When attempting to use IBM MFA and Top Secret a RC 428 is received. Here is the definitions of a 428:
Record 'certname' does not have a private key
428 Key entry does not contain a private key.
Explanation The key entry does not contain a private key or the private key is not usable. This error can also occur if the private key is stored in ICSF and ICSF services are not available, if using a SAF key ring that is owned by another user, if the private key size is greater than the supported configuration limit or the application is executing in FIPS mode. Certificates that are meant to represent a server or client must be connected to a SAF key ring with a USAGE value of PERSONAL and either be owned by the user ID of the application or be SITE certificates. This error can occur when using z/OS PKCS #11 tokens if the user ID of the application does not have appropriate access to the CRYPTOZ class. This error can occur when using private keys associated with user certificates in a SAF key ring that is owned by another user if the user ID of the application does not have appropriate access to the ringOwner.ringName.LST resource in the RDATALIB class.
User response Ensure that the ICSF started task is started before the application if the private key is stored in ICSF. When using z/OS PKCS #11 tokens, ensure that the user ID has appropriate access to the CRYPTOZ class.
If executing in FIPS mode, ensure that the certificate that is being used does not have its private key stored in ICSF.
Release : 16.0
Component : Top Secret for z/OS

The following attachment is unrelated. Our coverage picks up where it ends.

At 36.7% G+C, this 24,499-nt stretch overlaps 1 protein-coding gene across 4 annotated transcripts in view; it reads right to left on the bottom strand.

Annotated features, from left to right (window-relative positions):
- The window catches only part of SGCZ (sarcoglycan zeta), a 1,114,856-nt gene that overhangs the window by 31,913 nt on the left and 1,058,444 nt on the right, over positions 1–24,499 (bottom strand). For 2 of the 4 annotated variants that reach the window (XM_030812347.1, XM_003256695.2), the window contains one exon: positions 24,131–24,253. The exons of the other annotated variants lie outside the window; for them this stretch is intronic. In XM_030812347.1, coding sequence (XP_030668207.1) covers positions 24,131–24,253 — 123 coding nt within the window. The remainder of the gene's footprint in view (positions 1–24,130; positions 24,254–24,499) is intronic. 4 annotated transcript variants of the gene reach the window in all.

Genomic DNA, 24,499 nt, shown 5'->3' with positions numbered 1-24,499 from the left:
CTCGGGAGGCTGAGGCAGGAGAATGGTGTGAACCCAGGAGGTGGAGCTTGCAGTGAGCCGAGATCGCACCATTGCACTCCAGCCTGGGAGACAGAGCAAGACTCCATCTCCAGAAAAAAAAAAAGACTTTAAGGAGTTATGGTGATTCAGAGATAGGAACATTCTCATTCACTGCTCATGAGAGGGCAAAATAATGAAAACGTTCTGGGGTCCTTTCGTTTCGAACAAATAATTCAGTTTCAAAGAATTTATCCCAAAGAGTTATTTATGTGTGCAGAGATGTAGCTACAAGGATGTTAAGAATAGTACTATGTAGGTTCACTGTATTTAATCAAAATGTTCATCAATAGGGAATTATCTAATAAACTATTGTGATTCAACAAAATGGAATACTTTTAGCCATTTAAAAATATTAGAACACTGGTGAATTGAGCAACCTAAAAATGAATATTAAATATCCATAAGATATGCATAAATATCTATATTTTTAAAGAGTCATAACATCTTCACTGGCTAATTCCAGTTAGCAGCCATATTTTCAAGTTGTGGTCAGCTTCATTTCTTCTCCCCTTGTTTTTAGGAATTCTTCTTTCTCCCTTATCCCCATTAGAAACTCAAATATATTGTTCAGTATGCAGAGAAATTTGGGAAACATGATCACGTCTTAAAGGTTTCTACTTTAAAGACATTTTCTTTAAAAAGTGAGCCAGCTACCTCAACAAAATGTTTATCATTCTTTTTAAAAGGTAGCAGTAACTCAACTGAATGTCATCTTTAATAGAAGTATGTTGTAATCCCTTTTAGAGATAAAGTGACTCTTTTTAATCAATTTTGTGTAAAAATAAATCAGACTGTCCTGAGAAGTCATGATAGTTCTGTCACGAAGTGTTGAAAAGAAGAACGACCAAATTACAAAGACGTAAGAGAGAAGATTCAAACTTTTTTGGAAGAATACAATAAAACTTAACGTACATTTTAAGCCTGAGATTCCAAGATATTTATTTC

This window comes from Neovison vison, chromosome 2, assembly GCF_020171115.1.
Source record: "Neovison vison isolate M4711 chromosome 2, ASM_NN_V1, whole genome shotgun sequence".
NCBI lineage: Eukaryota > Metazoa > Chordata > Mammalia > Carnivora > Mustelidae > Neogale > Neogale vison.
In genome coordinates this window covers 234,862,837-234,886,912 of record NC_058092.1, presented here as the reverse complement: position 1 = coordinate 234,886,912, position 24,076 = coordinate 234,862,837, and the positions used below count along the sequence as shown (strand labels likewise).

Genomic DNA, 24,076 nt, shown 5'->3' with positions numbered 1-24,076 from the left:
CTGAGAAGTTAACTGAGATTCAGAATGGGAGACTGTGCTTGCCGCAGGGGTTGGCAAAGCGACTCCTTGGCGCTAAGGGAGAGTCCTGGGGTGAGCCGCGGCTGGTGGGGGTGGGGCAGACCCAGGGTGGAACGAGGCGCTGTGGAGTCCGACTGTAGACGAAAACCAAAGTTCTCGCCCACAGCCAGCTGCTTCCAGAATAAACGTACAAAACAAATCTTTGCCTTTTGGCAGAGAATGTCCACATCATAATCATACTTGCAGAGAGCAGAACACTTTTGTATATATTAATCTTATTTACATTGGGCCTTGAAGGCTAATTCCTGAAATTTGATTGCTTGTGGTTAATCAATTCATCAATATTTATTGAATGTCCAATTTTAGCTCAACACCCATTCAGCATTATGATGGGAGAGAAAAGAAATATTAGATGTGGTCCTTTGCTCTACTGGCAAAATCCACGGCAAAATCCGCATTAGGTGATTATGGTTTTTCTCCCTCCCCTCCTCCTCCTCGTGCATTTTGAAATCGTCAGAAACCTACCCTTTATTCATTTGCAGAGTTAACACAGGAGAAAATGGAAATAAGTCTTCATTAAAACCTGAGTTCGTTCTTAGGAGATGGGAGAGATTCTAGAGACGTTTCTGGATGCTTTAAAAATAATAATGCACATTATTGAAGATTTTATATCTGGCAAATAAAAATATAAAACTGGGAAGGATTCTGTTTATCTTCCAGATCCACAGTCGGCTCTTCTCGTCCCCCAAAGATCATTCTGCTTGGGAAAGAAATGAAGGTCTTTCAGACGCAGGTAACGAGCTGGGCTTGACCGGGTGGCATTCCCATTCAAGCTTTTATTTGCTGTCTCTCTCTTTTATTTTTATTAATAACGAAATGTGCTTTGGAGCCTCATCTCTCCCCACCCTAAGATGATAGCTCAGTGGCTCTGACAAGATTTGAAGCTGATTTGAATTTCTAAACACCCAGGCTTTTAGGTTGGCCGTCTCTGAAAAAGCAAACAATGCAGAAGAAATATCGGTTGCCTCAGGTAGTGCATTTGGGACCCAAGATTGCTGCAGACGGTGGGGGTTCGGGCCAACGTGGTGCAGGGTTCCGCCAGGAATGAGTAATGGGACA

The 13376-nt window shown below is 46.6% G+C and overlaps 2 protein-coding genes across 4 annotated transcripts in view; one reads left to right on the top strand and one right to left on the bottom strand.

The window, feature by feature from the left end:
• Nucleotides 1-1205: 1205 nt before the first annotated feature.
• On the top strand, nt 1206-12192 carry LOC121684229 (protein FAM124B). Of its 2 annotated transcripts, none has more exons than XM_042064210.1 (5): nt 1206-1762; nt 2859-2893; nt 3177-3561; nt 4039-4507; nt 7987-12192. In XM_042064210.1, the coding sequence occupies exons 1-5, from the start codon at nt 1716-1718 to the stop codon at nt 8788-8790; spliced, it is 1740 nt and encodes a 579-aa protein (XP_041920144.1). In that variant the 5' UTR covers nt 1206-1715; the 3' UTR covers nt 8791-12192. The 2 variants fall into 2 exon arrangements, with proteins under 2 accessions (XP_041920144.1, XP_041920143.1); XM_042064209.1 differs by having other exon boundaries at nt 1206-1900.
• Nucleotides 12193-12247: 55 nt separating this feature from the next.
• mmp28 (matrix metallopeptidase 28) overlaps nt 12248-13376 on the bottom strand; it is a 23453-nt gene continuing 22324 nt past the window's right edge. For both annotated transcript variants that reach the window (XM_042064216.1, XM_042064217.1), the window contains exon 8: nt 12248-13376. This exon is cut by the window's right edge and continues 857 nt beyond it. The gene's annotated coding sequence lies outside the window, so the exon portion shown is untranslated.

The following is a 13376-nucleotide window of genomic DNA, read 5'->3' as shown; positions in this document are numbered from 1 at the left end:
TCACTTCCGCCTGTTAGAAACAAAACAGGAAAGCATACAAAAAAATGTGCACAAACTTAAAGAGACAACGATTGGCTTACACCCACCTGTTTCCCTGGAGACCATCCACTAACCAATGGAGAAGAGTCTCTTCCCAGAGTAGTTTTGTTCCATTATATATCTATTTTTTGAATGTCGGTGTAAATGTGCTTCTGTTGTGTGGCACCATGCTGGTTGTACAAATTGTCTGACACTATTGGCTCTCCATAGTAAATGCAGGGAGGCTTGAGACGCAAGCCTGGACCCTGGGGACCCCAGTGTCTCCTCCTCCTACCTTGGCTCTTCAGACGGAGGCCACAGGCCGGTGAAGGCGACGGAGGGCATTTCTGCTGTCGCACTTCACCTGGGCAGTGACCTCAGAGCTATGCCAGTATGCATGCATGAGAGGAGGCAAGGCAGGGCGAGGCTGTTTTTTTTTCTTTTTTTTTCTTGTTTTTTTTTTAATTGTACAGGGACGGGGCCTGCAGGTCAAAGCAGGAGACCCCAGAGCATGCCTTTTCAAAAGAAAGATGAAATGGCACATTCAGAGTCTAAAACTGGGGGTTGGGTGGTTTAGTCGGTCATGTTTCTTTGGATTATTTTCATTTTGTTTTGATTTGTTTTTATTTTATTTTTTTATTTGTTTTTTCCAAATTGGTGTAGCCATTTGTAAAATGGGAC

The 'certname' certificate did not have a private key.
The original certificate was created in Top Secret via the TSS GENCERT command, then a certificate signing request (CSR) was generated for the certificate with TSS GENCERT, then the CSR sent to another group to be signed and sent back. When the original certificate was created, it was put on the MFAWEB started task ACID. When the CSR was returned by the other group, the certificate was added to CERTAUTH instead of the MFAWEB started task ACID. This caused the private key to be lost.
Here is the summary of the processing that is done using the GENCERT/GENREQ process:
1) When you do a TSS GENCERT(acid) …, the private key is stored on the ‘acid’ specified.
2) When you do the TSS GENREQ, the CSR is put to the dataset specified without the private key.
3) The dataset with the CSR is sent to the other group to be signed and is returned to you.
4) The new certificate (from the CSR) needs to be added to the SAME ACID used in the TSS GENCERT command in step 1. When it’s the same ACID, the private key is paired with the newly signed certificate.
If the same ACID in step 1 is NOT used in step 4, the private key is lost.
What happened is the certificate was GENCERTed using XX292 (MFAWEB stc ACID) in step 1 above, but in step 4, it was added to CERTAUTH ACID instead of XX292. This is why the private key was lost.
Unfortunately, you can’t just remove the certificate from the CERTAUTH ACID and then do another add of the new certificate to the MFAWEB started task ACID. You need go through the whole process again. Be sure to add the new certificate to the MFAWEB started task ACID.
To redo the 'certname' certificate to get the private key:
1) TSS GENCERT(mfawebacid) DIGICERT(certU) LABLCERT(MFATSTBU) …
2) TSS GENREQ(mfawebacid) DIGICERT(certU) DCDSN(dataset.name.unsigned)
3) Sent the CSR dataset from step 2 to the other group and received back the signed certificate.
4) Added the signed cert they received back to a new dataset.
5) TSS ADD(mfawebacid) DIGICERT(cert) LABLCERT(MFATSTB) DCDSN(new.dataset) TRUST
6) TSS ADD(mfawebacid) KEYRING(keyring) RINGDATA(mfawebacid,cert) USAGE(PERSONAL) DEFAULT
Notice in steps 1 and 2, the certificate name is certU (U for unsigned) and in steps 5 and 6, a different certificate name is used (cert)